His statements have been roundly condemned as being just a sandwich short of a picnic and it is difficult to advocate for him against those who have taken exception to his position. There were more circumspect arguments he could have thought of, instead of the ill-fated reaction he could muster. In fact, he would have fared better if he had simply clammed up and looked the other way. But, he has done what he has done and has hopefully learnt to be less hasty in commenting on deep ethnic issues, a tricky area of nationhood capable of hanging, drawing and quartering even the more broad-minded. It is disturbing that he did not wait to sample public opinion before delivering his own. Where the presidency is the first to speak and the last to listen, there will anyone perceptive enough find a recipe for disaster. Even as far back as 798AD, it had become a common aphorism to observe that vox populi, vox dei (the voice of the people is the voice of God). How then, after all these years, with the many advances in the political theory of democracy, has that simple basic truth escaped Mr Shehu and the presidency he is believed to have represented by that statement?
Governor Akeredolu will not develop cold feet in the face of increasing adversity, instead he will dig his heels in and see to it that herdsmen, who are not registered, are banished completely from the state’s forest reserves. He has the law and the people on his side, and the people are angry, ready and virtually vindictive. The state’s Commissioner for Information and Orientation, Donald Ojogo, parried Mr. Shehu’s reaction and even followed it up with an indistinct counteraccusation of ethnic sentimentalism. He observed that, “Ethnic nationality and activism on the part of anyone hiding under the presidency or federal government is an ill wind. We need clearly defined actions on the part of the federal government to decimate the erroneous impression that the inspiration of these criminal elements masquerading as herdsmen is that of power. Our unity is threatened, no doubt.”
The state’s Commissioner for Agriculture and Rural Development, Gboyega Adefarati, recently revealed how the governor took recourse to the Land Use Act (1969) and the Trade cattle Tax Law of Ondo (2006). The right to freedom of movement alluded to by Mr Shehu is enshrined in Section 41(1) of the 1999 Constitution of Nigeria, but is quickly derogated by Section 41(2) and Section 45(1) of the same Constitution. The herdsmen courted with this danger for a long time and had become persona non grata in Ondo state as far back as 2019. On September 22 that year, a mysterious thunder had been said to leave 36 cows dead in its wake. Some other reports said it was the lightening and not the thunder that did the cows in. Both theories have a strange diabolical romance to the avid believer in the potency of traditional Yoruba magick. Of course, no one knows the truth of the matter and the cows could have simply ingested some poisonous substance and perished for all anyone knows, but the rejoicing of many of the state’s indigenes over the matter should have served as ample warning to them that they were no longer welcome in Ondo. In fact, Ondo State’s approach to tackling the herdsmen crisis is not completely avant garde. In 2017, Benue State imposed a restriction on the movement of herders in the state upon pain of five years imprisonment should they default.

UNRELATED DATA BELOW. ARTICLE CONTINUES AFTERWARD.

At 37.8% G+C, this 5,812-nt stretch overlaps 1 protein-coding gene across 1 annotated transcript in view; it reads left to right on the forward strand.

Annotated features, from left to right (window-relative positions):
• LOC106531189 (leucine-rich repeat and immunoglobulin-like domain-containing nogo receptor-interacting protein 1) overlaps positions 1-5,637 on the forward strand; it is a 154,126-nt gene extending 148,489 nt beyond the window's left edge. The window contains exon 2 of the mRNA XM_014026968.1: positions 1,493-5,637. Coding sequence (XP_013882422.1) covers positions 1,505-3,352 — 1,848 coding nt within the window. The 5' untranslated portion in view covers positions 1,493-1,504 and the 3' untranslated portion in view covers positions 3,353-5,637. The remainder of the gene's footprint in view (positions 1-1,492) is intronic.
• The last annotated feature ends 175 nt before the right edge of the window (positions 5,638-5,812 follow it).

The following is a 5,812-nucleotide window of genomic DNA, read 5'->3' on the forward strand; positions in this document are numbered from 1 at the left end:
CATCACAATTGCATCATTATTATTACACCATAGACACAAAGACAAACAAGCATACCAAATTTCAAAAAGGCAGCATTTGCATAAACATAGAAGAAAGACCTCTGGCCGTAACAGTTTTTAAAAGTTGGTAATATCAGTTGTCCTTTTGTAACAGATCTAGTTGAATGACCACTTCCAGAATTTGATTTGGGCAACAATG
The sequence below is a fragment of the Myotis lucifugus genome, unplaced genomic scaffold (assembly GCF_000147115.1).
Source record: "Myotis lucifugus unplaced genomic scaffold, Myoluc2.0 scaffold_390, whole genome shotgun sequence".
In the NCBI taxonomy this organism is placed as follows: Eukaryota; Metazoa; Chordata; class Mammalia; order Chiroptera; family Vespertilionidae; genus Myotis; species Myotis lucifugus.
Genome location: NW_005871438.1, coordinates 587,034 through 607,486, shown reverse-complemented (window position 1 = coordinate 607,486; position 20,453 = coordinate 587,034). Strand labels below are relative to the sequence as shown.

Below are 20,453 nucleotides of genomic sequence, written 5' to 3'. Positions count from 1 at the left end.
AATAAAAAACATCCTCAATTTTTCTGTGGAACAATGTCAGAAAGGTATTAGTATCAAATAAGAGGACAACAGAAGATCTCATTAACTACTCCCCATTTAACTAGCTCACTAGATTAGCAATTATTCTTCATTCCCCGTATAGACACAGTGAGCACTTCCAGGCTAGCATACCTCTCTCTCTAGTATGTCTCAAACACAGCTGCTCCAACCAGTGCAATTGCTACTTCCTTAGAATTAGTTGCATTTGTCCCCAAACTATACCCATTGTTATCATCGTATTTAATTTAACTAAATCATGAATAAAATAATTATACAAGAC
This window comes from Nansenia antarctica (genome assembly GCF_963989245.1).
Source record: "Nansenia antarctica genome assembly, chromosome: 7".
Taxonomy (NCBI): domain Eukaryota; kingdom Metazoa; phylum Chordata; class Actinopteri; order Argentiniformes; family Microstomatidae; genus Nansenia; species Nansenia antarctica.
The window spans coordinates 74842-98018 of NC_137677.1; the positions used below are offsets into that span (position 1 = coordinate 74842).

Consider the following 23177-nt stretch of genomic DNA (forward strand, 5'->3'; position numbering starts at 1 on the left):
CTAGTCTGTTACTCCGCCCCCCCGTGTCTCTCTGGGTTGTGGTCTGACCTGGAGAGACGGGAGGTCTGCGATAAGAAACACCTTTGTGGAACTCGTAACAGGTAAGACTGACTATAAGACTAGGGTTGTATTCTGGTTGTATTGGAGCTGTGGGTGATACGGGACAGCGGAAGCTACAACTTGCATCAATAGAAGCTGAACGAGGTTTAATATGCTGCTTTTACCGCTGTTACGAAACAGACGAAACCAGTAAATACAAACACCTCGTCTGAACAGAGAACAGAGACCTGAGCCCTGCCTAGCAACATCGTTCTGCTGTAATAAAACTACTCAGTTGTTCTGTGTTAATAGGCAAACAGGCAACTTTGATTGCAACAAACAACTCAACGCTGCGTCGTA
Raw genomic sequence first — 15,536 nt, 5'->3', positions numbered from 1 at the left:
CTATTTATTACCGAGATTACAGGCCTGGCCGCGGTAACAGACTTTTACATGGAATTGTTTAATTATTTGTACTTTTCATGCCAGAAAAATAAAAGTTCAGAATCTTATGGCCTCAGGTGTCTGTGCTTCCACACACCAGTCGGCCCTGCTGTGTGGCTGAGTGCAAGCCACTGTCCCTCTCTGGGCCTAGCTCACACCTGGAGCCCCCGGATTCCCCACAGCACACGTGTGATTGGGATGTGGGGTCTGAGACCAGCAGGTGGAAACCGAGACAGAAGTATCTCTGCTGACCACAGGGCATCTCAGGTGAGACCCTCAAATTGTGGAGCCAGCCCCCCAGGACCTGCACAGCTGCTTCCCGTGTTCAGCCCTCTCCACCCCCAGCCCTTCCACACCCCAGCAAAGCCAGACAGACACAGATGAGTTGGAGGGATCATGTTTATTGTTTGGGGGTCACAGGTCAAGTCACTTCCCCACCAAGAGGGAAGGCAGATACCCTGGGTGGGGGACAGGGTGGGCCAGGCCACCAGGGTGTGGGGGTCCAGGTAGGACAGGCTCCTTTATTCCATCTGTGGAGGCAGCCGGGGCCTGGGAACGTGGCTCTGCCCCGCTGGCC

Perhaps resulting from Governor Akeredolu’s actions, Sunday Igboho, a self-styled Yoruba freedom fighter whose incendiary views often enjoy media coverage, also made his own moves. The livewire activist paid a menacing visit to the Seriki Fulani in Oyo state where he delivered a pointed ultimatum to them to put their affairs in order and kindly go away lest he be forced to do something that he would prefer not to do. According to Igboho, he had been invited after certain distressing kidnapping activities in the state appeared set to fade away without justice being done. Igboho is neither a state actor nor a member of any official security agencies so summoning him to help and his involvement in the matter tried the country’s 1999 Constitution a little. The circumstances surrounding his summons, however, and his narration of the affair call for more scrutiny. Igboho was summoned because the people had no faith in the police or other relevant security agencies. The cars and weapons he claimed to have discovered in the house of the Seriki, and the allegations that the same Seriki was part of a kidnapping outfit featuring herders also deserves to be looked into. He will not be happy that Oyo State governor, Seyi Makinde, perhaps trying to play the diplomat, effectually chided him in a broadcast preaching against anyone stoking ethnic tensions in the state. The governor is right, but perhaps a little too right. Some have accused him of sitting on the fence instead of taking an action as decisive as that of Governor Akeredolu. Chiding Igboho but taking the cue from both Igboho and Governor Akeredolu to impose workable restrictions geared at curtailing the mobility of suspected terrorists would have been more welcome. The governor had been tightly wedged between a rock and a hard place, as most other governors have been, on state insecurity. Governor Akeredolu has set the ball rolling; how many more will follow.